"It was a thrill to be asked to record a session, at BBC's Maida Vale studios. We were still developing some of the material that ended up being recorded later on our first album, so some pieces like 'Harmony in Your Bathroom' and 'Full Moon' were still a bit rough-and-unready, but it was an ideal opportunity to be bold and try them out. My fondest memory was Epic and I dashing into the toilets to fill up a jug with water, then using a pair of straws to make a bubbling sound for 'Harmony'. In our excitement, we splashed some of it on the floor and near one of the microphones, so we were only allowed one take, but it was very effective, with some reverb added in the mix, but we were reprimanded very firmly by the producer and engineer for causing so much chaos!"

He goes on to reflect:

"Remarkably, each of the three sessions was repeated, and Peel would play each of the four singles repeatedly and many album tracks as well, so he was a valuable supporter throughout our brief but eventful "career" as a band. He was also a great mentor, in terms of having exposed us to some of our formative influences: Faust, Can, Henry Cow, The Damned, Sex Pistols, and so on."

Festive Fifty Entries

  • None.



SWELL MAPS John Peel 16th October 1978

Three sessions. Second session released on "Whatever Happens Next" LP, Rough Trade ROUGH21 (1981).

1. Recorded 1978-10-16. Broadcast 27 October 1978. Repeated 20 November 1978.

  • Read About Seymour / Harmony In Your Bathroom / Full Moon In My Pocket - Blam - Full Moon / International Recue / Another Song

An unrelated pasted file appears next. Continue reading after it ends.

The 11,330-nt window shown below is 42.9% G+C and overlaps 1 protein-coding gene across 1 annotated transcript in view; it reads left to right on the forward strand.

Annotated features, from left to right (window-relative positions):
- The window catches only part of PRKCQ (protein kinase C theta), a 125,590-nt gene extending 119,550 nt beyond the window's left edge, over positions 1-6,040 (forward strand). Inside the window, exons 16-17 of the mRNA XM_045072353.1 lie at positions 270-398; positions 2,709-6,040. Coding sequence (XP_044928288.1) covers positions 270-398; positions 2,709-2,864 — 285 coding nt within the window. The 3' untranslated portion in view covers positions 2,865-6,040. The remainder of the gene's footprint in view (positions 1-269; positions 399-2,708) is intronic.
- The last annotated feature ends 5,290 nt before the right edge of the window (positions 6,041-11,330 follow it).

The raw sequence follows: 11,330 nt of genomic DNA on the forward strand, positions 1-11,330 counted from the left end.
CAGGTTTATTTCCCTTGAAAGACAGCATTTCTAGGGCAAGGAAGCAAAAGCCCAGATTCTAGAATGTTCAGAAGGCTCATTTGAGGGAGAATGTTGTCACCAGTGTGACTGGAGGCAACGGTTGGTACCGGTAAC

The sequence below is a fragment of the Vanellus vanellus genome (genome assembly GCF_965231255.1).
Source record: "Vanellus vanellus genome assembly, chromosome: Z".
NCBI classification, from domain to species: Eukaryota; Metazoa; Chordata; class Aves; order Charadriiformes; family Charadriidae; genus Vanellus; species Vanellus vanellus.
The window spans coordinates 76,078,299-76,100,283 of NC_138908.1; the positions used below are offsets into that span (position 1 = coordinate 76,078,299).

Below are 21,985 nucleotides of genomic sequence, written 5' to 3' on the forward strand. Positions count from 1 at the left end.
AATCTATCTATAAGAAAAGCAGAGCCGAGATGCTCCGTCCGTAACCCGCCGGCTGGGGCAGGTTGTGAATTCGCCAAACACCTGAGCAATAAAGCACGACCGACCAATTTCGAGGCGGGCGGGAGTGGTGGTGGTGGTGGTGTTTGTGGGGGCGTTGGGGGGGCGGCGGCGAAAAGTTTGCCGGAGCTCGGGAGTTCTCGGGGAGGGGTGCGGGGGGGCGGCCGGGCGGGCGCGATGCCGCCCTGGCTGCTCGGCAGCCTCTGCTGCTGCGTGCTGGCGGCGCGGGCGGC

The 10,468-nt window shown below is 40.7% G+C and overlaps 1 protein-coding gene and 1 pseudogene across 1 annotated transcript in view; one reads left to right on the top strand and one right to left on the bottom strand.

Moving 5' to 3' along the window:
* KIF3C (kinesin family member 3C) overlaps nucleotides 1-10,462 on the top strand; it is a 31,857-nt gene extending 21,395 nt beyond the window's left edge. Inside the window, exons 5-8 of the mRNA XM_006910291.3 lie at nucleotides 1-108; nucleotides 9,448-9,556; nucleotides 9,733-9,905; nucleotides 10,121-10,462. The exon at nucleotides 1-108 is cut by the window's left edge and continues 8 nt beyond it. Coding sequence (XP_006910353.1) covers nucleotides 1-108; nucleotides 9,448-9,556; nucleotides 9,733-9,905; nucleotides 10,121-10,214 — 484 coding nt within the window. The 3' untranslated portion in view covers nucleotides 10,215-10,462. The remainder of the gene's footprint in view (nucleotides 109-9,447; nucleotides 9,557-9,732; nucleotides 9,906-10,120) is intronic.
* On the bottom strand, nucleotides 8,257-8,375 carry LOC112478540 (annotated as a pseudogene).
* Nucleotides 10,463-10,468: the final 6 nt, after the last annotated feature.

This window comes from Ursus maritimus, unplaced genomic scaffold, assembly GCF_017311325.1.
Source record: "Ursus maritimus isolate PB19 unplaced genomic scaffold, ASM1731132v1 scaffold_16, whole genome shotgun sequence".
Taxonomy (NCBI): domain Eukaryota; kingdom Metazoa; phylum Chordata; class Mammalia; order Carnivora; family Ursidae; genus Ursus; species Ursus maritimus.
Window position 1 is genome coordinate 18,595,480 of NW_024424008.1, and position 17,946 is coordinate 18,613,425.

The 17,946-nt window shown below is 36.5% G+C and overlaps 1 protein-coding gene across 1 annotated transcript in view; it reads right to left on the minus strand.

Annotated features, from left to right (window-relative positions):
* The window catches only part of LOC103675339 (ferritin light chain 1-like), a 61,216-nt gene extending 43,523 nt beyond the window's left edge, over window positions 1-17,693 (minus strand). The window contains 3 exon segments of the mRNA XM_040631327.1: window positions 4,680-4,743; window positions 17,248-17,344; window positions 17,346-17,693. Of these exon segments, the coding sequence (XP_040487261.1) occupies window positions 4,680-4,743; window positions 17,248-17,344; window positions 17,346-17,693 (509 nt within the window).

2. Recorded 1979-05-15. Broadcast 22 May 1979. Repeated 21 June 1979.

  • Bandits / Vertical Slum - Forest Fire / Armadillo / Midget Submarines

3. Recorded 1980-03-18. Broadcast 01 April 1980. Repeated 08 May 1980.

  • Big Empty Field / Bleep And Booster Come Round For Tea - Secret Island / (Let's) Buy A Bridge / The Helicopter Spies - A Raincoat's Room

Other Shows Played

The list below was researched only from the database of this site. Please add further information if known.

  • 18 April 1984 (BFBS): Dresden Style (7") Rough Trade

Phones Sportsman Band
(Swell Maps contributor Phones Sportsman issued a solo single in 1980. Although unacknowledged on the record sleeve, he was backed by the rest of the band.)

Thurston, Kim & Epic
(Epic Soundtracks with Thurston Moore and Kim Gordon of Sonic Youth.)

  • 09 May 1992: Thurston, Kim & Epic: Sitting On A Barbed Wire Fence (CD - Outlaw Blues) Imaginary
  • 23 May 1992: Black Candy (v/a album - Fortune Cookie Prize]) Simple Machines
  • 24 May 1992 (BFBS): Thurston, Kim And Epic: Sitting On A Barbed Wire Fence (CD - Outlaw Blues) Imaginary

See Also

External Links

  1. The group knowingly added the message "a means of bringing the Maps to the customer" below the photo.
  2. This demand was eventually met in August 1980.
  3. Ken Garner's The Peel Sessions (Chapter 11, Page 219)
  4. Ken Garner's The Peel Sessions (Chapter 11, Page 219)